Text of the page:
This piece was painted by Gennari II as a commission from James II, to be hung in his new chapel in the palace at Whitehall. Depicting the appearance of the angel Gabriel to the Virgin Mary bringing news that she would bear the son of God, it is one of many religious paintings Gennarri II undertook at the request of the Catholic court of James II. The deep colours, elaborate folds of fabric and detailed curls of clouds are all evidence of Gennari’s prowess as a Baroque painter. When James II was exiled and Protestantism restored as the official religion of court, the painting was removed from the altarpiece at the palace.
Tate is pleased to offer custom prints of this artwork for the duration of the British Baroque: Power and Illusion exhibition at Tate Britain, 4 February – 19 April 2020.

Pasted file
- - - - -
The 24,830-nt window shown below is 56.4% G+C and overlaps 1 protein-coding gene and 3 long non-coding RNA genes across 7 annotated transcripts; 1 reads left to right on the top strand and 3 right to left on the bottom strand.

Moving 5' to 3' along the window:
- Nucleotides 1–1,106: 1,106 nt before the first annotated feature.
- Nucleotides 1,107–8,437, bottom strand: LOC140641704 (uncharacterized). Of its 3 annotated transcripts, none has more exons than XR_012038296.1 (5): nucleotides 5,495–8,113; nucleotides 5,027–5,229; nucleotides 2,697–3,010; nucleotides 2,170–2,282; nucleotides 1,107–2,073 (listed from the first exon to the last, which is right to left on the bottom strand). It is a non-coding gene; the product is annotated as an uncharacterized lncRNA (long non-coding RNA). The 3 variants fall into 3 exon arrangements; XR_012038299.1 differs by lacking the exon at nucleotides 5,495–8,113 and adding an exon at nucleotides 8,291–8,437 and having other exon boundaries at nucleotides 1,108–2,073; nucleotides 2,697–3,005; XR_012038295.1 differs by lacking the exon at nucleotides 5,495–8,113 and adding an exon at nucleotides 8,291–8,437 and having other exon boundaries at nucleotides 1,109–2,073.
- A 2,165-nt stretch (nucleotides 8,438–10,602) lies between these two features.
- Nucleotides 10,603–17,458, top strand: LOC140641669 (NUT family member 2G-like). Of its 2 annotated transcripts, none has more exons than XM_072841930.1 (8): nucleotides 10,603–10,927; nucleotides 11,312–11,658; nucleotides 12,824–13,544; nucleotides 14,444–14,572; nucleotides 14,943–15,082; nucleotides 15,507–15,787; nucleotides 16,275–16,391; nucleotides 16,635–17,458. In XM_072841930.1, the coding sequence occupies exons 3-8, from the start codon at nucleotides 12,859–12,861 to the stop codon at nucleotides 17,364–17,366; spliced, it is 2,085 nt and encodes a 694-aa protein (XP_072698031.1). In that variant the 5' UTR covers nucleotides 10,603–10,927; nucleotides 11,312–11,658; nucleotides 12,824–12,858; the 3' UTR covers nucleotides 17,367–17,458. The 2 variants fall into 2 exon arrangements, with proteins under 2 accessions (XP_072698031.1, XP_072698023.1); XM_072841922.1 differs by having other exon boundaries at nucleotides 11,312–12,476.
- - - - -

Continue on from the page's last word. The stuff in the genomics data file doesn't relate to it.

Benedetto Gennari II
British Baroque: Power & Illusion
Date of work
Original: Oil paint on canvas 255.3 x 210.2 cm
Benedetto Gennari II (1633 –1715) was an Italian Baroque painter. Part of a family of famous painters, Gennari studied under his uncle Guercino, whose style influenced his early work. He travelled to France to the court of King Louis XIV in 1672, and stayed here for over a year painting for the nobility. In1674 he travelled to London, where he spent 14 years as a court painter for Charles II and then James II. When James II was exiled in 1689, Gennari followed the court to Sain-Germain-en-Laye near Paris, and continued to work for the monarch. He returned to Bologna in 1692, and became one of the founding members of the Accademia Clementina in 1709.